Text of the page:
[Reader-list] Majority want bombing pause

Shohini shohini at giasdl01.vsnl.net.in
Wed Oct 31 08:48:52 IST 2001

Majority want bombing pause 

Exclusive poll shows support for war cooling - 54% say halt attacks and
allow aid convoys into Afghanistan 

Alan Travis
Tuesday October 30, 2001
The Guardian <http://www.guardian.co.uk> 

British public support for the war against the Taliban has dropped by 12
points in the past fortnight and a majority now believe there should be a
pause in the bombing to allow aid convoys into Afghanistan. 
The sharp drop in support revealed by today's Guardian/ICM poll confirms
Tony Blair's fears that the reality of modern warfare and reports of
mounting civilian casualties have already led to a wobble in British
It provides clear evidence that there has been a significant change in the
mood of the country towards the war and explains why ministers have spent
the last weekend trying to shore up public opinion and why the prime
minister is to appeal to the nation to "keep its nerve" in a major speech
Although the prime minister will take comfort from the fact that nearly
two-thirds say they approve of military action, the prime minister will be
alarmed by details of the survey, which show that support among women has
slumped by 17 points from 68% to 51%. Only a bare majority of women now
approve of military action against the Taliban. 
It is a similar picture among older voters, with support among the over 65s
dropping from 71% to just 54% in the past fortnight. The slide in support
for military action is least marked amongst men, where backing for the war
has fallen by only six points from 80% to 74%, and among the young, down
from 73% to 64%. 
But it should be noted that while positive support for the war has cooled
somewhat, this has not necessarily translated into anti-war feeling. 
Those opposed to military action have risen by only four points in the last
fortnight from 16% to 20%. The largest growth has been among humanitarian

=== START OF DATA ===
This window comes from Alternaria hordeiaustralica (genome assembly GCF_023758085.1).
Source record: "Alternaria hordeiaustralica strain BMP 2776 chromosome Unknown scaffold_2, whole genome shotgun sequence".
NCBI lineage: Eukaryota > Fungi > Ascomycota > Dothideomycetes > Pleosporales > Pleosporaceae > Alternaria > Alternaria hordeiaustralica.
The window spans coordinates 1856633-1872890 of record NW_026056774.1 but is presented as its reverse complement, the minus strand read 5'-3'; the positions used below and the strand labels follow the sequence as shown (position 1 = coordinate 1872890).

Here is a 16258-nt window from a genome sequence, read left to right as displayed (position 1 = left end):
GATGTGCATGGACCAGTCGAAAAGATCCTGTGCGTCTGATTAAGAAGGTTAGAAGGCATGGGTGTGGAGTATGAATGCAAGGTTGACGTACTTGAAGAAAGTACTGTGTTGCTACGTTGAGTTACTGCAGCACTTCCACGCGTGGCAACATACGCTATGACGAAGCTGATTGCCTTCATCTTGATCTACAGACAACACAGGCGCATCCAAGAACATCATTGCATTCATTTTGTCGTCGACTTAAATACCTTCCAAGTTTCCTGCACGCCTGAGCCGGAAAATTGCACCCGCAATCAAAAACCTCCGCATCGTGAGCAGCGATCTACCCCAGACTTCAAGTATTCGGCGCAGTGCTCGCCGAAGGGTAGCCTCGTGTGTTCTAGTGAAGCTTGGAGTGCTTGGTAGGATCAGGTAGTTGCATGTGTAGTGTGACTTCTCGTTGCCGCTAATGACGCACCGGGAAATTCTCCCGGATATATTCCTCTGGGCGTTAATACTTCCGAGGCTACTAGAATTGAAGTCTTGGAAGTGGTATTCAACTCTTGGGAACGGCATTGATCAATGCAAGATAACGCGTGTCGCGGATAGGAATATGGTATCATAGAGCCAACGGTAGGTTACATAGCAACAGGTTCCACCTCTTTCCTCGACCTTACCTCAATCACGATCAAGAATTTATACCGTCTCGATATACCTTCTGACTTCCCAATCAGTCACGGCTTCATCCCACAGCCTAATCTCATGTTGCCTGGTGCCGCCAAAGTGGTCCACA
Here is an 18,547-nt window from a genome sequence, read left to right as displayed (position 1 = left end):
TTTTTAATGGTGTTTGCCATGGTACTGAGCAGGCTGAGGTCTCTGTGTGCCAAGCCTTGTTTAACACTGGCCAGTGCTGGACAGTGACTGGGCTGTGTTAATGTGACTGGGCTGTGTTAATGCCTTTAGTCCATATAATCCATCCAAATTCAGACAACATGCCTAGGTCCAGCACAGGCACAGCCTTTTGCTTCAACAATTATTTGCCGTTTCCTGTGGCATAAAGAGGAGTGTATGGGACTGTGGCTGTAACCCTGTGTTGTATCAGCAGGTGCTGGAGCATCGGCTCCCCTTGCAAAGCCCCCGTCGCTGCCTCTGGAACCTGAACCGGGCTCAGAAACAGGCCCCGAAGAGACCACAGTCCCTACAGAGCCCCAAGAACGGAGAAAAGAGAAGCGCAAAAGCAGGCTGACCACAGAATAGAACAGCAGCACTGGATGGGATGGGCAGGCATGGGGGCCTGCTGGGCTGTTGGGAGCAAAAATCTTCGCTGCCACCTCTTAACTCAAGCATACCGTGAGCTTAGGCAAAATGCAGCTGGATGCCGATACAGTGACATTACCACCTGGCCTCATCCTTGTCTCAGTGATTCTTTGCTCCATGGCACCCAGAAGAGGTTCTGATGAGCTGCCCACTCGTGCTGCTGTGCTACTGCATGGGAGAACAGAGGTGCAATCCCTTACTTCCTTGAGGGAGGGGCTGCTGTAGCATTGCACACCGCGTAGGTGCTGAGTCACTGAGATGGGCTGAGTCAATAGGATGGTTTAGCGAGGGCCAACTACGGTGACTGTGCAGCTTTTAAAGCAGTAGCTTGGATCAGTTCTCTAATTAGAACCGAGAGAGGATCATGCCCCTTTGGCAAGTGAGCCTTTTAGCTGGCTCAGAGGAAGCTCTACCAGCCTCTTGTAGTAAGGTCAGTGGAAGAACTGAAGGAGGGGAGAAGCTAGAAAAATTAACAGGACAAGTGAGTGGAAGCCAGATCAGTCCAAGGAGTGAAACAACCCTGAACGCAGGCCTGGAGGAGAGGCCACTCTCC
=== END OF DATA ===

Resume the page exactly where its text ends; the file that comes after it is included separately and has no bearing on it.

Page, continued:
sceptics, with don't knows rising by eight points to 18%. 
This is shown most clearly by the clear majority who agree with the
statement that there should be a pause in the bombing campaign against the
Taliban to allow aid convoys to go into Afghanistan. 
A majority of 54% believe this should happen, with 29% saying that the
bombing campaign should continue without pause. 
When viewed against the 62% support for military action, this suggests that
the clear motive behind those who back the calls for a pause in the bombing
is humanitarian rather than outright anti-war reasons. 
Among women there is overwhelming support for a pause (59% to 19%) but
opinion among men is closer, with 49% in favour of a pause and 40% opposed. 
Further evidence that it is a humanitarian inspired wobble in public opinion
rather than outright opposition to the war is shown by the results to the
question on attitudes towards sending British troops into Afghanistan to
take part in the fighting on the ground. Some 57% backed the decision
announced on Friday for a small force of British commandos to be sent to
Some 29% disapproved of this decision, showing that there is only a small
gap in British public opinion between attitudes to the bombing campaign and
to use of British troops on the grounds. 
A final question about public confidence in the government's ability to deal
with a major outbreak of anthrax, smallpox or other public health threat,
produced mixed results. A substantial minority, 44%, replied they were
either not very confident (29%) or not at all confident (15%) that the
government could cope. 
A bare majority, 51%, said they were either very confident (12%) or fairly
confident (39%) that the authorities could deal with it effectively. 
ยท ICM interviewed a random sample of 1,000 adults aged over 18 by telephone
between October 26 and 28. Interviews were conducted across the country and
the results have been weighted to the profile of all adults. 

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